DMX to Motion: An open hardware DMX controller for large AC motors

DMX to Motion is an open-hardware circuit board used to control AC motor drivers through DMX, ArtNet and/or OSC. It is being developed in Mexico City by researchers in STEAMLab at Centro de Diseño, Cine y Television and engineers at Total Show.

When using large AC motors for installations or eventswe commonly encounter that they are often controlled through Programmable Logic Controllers (PLC) connected to motor drivers. This generates a complicated experience where content creators must communicate the desired motor behaviour is to automation engineers. It also removes creative flexibility as iterating through different behaviours requires the PLC to be reprogrammed. We addressed these issues by developing a circuit board that can take inputs from protocols commonly used by artists and designers and translate them into the signals required by an AC motor driver, thus providing complete creative control over a motor’s code and it’s movement using the software tools that designers already know.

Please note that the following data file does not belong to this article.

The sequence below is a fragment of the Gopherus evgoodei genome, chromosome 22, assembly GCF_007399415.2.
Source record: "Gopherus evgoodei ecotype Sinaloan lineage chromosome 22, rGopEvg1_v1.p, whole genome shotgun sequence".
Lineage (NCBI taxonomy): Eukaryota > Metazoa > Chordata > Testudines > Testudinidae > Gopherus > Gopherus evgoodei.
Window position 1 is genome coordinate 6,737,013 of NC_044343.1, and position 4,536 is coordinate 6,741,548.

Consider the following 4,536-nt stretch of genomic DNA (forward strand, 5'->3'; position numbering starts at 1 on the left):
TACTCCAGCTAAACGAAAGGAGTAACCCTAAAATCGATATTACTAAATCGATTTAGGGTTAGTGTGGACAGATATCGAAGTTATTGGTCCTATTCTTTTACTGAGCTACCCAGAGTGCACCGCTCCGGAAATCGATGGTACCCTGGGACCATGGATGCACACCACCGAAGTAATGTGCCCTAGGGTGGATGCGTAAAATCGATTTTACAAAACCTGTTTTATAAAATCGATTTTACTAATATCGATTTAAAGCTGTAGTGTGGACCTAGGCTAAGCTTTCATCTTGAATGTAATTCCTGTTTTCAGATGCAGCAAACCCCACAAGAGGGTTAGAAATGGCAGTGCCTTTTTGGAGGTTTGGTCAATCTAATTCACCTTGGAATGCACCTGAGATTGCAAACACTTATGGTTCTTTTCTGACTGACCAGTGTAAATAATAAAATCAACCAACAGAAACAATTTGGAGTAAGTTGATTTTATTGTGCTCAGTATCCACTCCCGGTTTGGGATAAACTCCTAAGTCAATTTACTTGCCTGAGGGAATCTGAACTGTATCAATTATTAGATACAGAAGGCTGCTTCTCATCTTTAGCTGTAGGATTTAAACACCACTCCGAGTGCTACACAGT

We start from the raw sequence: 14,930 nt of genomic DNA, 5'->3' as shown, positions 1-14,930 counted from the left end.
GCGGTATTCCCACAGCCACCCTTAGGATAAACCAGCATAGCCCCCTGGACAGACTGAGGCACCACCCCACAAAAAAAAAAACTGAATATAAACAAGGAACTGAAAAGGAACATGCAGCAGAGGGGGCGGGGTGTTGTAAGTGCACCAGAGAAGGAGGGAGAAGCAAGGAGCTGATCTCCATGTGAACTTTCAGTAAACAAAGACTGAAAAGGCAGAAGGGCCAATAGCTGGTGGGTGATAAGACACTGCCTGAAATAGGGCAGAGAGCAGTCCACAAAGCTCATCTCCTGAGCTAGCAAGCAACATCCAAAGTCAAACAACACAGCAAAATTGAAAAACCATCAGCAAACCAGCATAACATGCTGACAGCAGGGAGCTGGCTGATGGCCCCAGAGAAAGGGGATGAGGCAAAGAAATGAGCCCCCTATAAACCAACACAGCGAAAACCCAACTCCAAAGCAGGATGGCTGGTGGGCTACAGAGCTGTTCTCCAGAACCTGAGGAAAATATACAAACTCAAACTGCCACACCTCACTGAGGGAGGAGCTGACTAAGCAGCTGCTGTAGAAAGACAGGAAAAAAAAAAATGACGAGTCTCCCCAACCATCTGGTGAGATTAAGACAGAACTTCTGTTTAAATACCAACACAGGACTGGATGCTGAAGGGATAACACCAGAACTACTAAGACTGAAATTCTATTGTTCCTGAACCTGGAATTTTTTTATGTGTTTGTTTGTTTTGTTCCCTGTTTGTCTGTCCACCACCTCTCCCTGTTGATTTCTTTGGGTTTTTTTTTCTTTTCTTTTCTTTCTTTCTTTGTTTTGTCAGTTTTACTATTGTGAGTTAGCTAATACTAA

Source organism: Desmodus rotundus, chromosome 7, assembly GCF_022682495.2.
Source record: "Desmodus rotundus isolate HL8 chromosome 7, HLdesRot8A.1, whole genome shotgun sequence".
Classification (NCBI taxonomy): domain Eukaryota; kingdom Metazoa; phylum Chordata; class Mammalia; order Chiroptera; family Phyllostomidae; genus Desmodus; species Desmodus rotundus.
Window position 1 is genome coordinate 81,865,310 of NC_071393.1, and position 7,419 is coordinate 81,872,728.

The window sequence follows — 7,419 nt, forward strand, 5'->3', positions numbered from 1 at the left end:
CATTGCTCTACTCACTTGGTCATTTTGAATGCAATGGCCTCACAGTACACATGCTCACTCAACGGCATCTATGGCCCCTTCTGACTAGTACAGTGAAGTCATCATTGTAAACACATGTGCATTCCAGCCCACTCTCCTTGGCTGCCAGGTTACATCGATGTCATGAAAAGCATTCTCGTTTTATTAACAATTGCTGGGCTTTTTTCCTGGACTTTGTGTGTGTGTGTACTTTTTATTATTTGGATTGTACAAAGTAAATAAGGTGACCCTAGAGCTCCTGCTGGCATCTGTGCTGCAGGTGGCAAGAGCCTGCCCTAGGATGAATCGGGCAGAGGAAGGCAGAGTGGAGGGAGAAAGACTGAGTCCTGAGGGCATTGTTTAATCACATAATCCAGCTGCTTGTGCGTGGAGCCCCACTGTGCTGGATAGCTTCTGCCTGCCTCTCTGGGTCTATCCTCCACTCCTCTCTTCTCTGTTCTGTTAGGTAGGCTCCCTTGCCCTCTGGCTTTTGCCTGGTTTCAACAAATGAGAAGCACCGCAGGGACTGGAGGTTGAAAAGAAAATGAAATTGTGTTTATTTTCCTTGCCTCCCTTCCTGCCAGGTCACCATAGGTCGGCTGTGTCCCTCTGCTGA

It was recently used in a projection-mapped immersive experience related to Frida Khalo’s works.

Diego Trujillo Pisanty is an artist and designer living and working in Mexico City. His work focuses on the materilaity of information ranging from its creation and interpretation to its destruction. Diego holds a Master in Arts degree from the Royal Colle of Art where he graduated from the Design Interactions progrmme in 2012. Since then ha has worked as a Research Associate in Design at Newcastle University (UK) and as a lecturer and researcher at Centro de Diseño, Cine y Television. He has also been twice awarded the Young Creators Fellowship (2013,2015) from the Mexican Fund for Culture and Arts to develop his projects This Tape Will Self-Destruct and Finding the Operator. In 2015 he was also awarded a Honourable Mention in Hybrid Art at the Prix Ars Electronica. As a researcher he has presented at ACM Designing Interactive Systems and Conference on Human Factors in Computing Systems